A recent survey found that small business owners are not receiving better, more affordable care under the Affordable Care Act (ACA). At least not through traditional group health insurance.
The Newtek Business Services June survey polled over 1,500 small business owners and found that half (51%) say their company has not received healthcare that is both better and more affordable under the ACA. Additionally, a majority (55%) of business owners say they are unsatisfied with or unsure about their current healthcare solution.
This survey echoes the reality that small business group health insurance premiums have nearly doubled since 2009, alongside decreasing health benefits and higher deductibles. And, 91% of small businesses report increases in their health plan at their most recent health insurance renewal (source).
An Affordable Small Business Healthcare Solution Under the ACA?
Here's an affordable small business health insurance solution to consider -- cancel the small group health insurance plan, switch employees to individual health insurance, and provide an employer-funded contribution toward their individual health insurance (a "defined contribution").
While the ACA has done little to help with group health insurance costs, it has made significant improvements to individual health insurance. Individual health insurance costs less, on average, than group health insurance premiums, covers healthy and sick employees the same, and provides employees more choice. There are also premium tax credits which lower the cost of premiums even more for most employees.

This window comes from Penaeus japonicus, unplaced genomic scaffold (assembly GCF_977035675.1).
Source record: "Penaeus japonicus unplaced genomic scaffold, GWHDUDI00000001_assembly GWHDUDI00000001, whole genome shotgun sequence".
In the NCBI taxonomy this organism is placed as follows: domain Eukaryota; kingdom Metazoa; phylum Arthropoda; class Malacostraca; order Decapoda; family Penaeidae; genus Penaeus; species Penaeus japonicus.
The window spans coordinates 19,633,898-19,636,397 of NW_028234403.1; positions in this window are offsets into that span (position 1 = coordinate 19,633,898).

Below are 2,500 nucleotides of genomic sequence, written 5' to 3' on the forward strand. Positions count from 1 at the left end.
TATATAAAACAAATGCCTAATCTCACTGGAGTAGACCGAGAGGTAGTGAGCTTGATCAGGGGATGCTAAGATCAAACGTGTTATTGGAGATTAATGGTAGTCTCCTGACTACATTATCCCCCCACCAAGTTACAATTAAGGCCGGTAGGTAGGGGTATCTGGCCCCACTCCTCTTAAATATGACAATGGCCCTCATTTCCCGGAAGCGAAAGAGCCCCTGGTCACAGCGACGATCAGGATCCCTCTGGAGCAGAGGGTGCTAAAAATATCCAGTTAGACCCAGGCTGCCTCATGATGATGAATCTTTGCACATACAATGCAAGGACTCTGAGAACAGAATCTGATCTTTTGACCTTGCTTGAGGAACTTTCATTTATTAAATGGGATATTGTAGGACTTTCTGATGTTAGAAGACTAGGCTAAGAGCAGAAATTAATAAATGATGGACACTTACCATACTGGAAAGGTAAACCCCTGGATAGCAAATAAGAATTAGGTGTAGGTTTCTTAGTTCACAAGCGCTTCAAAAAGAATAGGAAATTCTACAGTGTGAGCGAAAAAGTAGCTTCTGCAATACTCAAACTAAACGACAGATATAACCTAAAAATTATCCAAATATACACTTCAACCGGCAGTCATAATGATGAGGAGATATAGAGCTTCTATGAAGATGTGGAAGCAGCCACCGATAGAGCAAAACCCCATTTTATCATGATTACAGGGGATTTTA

Plus, when a business cancels the group health insurance plan employees are automatically eligible for a special enrollment period for purchasing individual health insurance coverage. Meaning, employees will not have to wait until the next open enrollment period (starting on November 15) to purchase individual coverage.
To summarize, small businesses can find an affordable healthcare solution under the ACA, and it involves three easy steps:
Step 2 - Give employees monthly "healthcare" allowances to spend on health insurance; whether this be tax-free via a Healthcare Reimbursement Plan (HRP) or a taxable stipend.
Step 3 - Allow employees to purchase health insurance in the health insurance marketplaces and receive premium tax credits that cap their health insurance costs as percent of income.
This type of approach is gaining popularity with small and medium businesses. In fact, it's estimated 60% of all small businesses will abandon group health insurance in favor of individual health insurance and defined contribution healthcare by 2017.